Sie wissen ja vermutlich, dass ich absoluter Anhänger der Rubrik “Clinical Problem Solving” im New England Journal of Medicine bin. Didaktisch hervorragend aufbereitet, werden
auch schwierige und komplexe Fälle sehr praktisch anwendbar beschrieben. So auch hier bei einem Patienten mit therapierter Haarzellleukämie, der sich wegen Fieber, vesikulärem Ausschlag am Rücken und noch anderer Beschwerden vorstellt. Schrittweise führen die Autoren durch die Abklärung und dann auch Therapieversuche. Ich für mich habe wieder ein schon in die Tiefen des Gehirns verdrängtes Syndrom wiederentdeckt: Das “SWEET SYNDROM“. Auch differentialdiagnostisch gelegentlich in der Notfallversorgung zu erwägen.
Sie werden sich fragen, warum ich einen derartigen Fall in einem Blog zur Notfallmedizin vorstelle und bewerbe: Nun, wir sind immer wieder mit derartigen Fällen konfrontiert. Und auch wenn diese zur weiteren Abklärung dem Fachspezialisten zugewiesen werden, kann man aus derartigen Fällen viel über den Verlauf einer Erkrankung lernen. Außerdem zeigt es in brillianter Art und Weise auf, wie man über die Zeit schrittweise seine Arbeitshypothesen entwickeln kann, die Diagnostik anstossen und dann auch seine Arbeitshypothesen verwerfen kann. Aber, der Fall ist nicht nur didaktisch exzellent, er zeigt in brillianter Weise wie spannend Medizin sein kann. Voraussetzung ist natürlich, dass man Ressourcen hat … und das ist bei uns gelegentlich durch die Arbeitsbelastung, wie auch aktuell wieder bei uns am WE, häufig nicht so gegeben ist.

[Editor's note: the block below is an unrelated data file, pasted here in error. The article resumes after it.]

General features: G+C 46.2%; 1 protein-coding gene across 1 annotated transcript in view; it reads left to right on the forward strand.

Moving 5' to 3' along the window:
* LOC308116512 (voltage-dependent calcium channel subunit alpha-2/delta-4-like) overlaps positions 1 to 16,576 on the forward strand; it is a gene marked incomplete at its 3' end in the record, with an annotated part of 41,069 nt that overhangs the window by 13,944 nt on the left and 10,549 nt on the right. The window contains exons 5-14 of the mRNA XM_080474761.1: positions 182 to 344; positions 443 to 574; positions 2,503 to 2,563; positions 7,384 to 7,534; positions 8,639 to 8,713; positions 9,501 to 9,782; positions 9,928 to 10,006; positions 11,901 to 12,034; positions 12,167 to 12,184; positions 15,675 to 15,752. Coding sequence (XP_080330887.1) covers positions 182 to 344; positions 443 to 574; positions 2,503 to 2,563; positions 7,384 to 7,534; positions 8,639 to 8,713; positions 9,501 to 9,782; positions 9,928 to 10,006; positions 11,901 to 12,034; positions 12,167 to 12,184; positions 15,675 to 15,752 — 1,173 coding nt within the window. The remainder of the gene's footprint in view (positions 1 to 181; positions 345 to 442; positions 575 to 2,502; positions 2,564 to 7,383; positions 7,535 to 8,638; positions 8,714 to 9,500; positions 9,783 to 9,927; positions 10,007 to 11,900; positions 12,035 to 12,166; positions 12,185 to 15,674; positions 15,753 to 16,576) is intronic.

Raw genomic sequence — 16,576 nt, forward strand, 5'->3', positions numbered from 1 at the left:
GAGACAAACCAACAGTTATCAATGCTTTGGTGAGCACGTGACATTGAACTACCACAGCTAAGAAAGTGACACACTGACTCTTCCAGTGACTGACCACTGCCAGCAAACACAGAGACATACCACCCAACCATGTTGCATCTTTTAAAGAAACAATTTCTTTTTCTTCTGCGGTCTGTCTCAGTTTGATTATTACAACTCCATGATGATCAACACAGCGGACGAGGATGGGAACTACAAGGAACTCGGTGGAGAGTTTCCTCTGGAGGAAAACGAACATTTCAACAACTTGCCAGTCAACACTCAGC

Thematisch passende Beiträge
Welcome to @WUSTL_EM #EMConf, the #FOAMed Edition. The purpose of this weekly column is to identify #FOAMed resources that reinforce and expand on the concepts/facts discussed during weekly conference. Please e-mail email@example.com to share additional resources (or just post them as comments below).
1. Starting the year off with Approach to Chest Pain
- See this RebelEM
post reviewing the HEART score to risk stratify chest pain patients in the ED.
- EM Literature of Note reviewed the HEART score in this post
- Review Amal Mattu's approach to low risk chest pain in this excellent podcast
- For some primary literature, you can review Hess et. al. (2012)
on employment of a Shared Decision Making Aid to reduce OBS admission for stress testing.
- Don't miss this recent article
by Weinstock et. al. on the low risk for cardiac events for patients admitted to the hospital with two negative troponins and non-concerning EKG changes.
2. Resuscitation Fluids: A Primer- Didn't follow the Glycocalyx explanation on the first go around? I don't think most people do. Don't worry, Life in the Fast Lane has this explanation of the glycocalyx and its role in critical illness which you can access here.
- Our own Evan Schwarz reviews the importance of fluid choice in sepsis here
- Dr. Wessman recommended several New England Journal of Medicine articles during his talk, including this one on resuscitation fluids
and this one on Albumin vs. Crystalloids
3. EMS: Systems of Care
The PHARM blog did an excellent job compiling & summarizing the results of the best articles in prehospital medicine in 2014. You can access this list here
. Amongst these articles was this one
on how Statewide Regionalization of Care can lead to improved outcome in Cardiac arrest patients.
Finally, please take the time and go here
to sign a petition supporting an Air Ambulance for Northern Ireland in memory of the great Dr John Hinds, master of prehospital medicine, teacher of many and tireless advocate for improvement and support of prehospital care.
4. Ultrasound: eFAST
- check out this entertaining "clarification"
of the eFAST by Cliff Reid and the Ultrasound podcast team.
5. Patient Satisfaction
- see Emergency Medicine Cases on Effective Patient Communication, Patient Centered Care and Patient Satisfaction